Those who say that metal is dead in the US should really open up their eyes and ears because there are tons of cool bands to discover, like WRETCH. Anders Ekdahl ©2017

When the band came into creation what was the main purpose for it?
NICK: We were a bunch of young like-minded musicians who loved metal. We were just trying be a part of that scene. And in doing so, we actually became a pretty big part of our metal scene in Cleveland.

How hard is it to come up with a sound that is all yours? What bits’n’pieces do you pick up from other stuff to make it your sound?
NICK: To be honest we don’t even think about it, so I’d say it’s pretty easy. We have our individual musical preferences, but a lot of that overlaps between the members.
MIKE: Yeah, we listen to a lot of the same stuff. But I tend to favor heavier stuff, like Testament and Exodus. Nick likes the prettier stuff. But we all like the classics, Judas Priest, Iron Maiden, Helloween. It creates an interesting dynamic because I tend to pull towards the heavy and Nick tends to pull towards the melodic.

I have no idea what kind of creative process you guys go through but how hard is it to record and release new songs?
NICK: Writing hasn’t been much of a challenge over the years. We typically write music and record it at home on the computer and then e-mail our ideas back and forth. Sometimes we write songs while we are practicing together. Either way, it’s not much of a challenge. If anything, we end up having too much material to pick from – which is a good problem to have. However recording – up until recently has been difficult. It’s expensive to buy time in a recording studio, and often difficult to get a time when all the band members are able to get in. And knowing every minute is costing you money, there’s a lot of pressure to get it right.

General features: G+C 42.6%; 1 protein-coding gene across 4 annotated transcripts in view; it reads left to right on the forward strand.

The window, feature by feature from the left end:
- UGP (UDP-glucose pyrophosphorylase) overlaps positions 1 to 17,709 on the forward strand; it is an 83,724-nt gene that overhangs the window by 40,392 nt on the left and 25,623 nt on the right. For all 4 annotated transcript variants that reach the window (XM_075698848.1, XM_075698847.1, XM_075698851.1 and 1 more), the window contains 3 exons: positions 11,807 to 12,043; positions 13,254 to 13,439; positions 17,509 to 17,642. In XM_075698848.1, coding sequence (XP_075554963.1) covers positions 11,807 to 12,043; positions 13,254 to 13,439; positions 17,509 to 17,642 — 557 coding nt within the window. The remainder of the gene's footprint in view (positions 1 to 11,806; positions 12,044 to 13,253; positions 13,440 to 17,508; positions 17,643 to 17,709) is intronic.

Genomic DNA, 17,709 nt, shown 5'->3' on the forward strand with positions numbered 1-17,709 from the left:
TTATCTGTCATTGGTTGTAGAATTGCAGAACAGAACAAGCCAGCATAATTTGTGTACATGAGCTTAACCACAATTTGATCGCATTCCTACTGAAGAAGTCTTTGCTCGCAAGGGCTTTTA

MIKE: For instance, when we recorded the album “Warriors” we booked a studio for a whole weekend to just record bass, drums and a rhythm guitar. That weekend we had a terrible snow storm in Cleveland and we lost a few hours just trying to get to the studio. Because we lost those hours, we ended up powering through and recorded the drums and bass guitar simultaneously for every song on that album over an 8 hour stretch with no breaks. It was exhausting. But we knew we had to knock it out to be able to have enough studio time left to record guitars.
NICK: Yeah, that was brutal — after that experience, we decided to invest the money and built our own studio at our practice space. That’s where we recorded “The Hunt”. So much easier and we are in control of how much time we’d like to spend on recordings. There’s no pressure to hurry through things – so you naturally get a better product.

Today technology allows you to record at home and release your music digitally. But in doing so is there a risk that you release only single songs because that is what is demanded to stay atop and therefore you end up killing the album for example?
MIKE: When we are creating, it is normally with an album format in mind. We don’t really record with the intent of releasing a single. We’ve discussed maybe putting out a 7” vinyl with a single on one side and a cover tune on the other, but that has yet to materialize.
NICK: I don’t think the Metal genre in general favors singles – not that they don’t occur – but we know that fans generally favor an album and a single is more of a novelty item.

I for one feel that the change in how people listen to music today, by downloading it and expecting to get it for free, will kill music as we know it. What kind of future is there for music?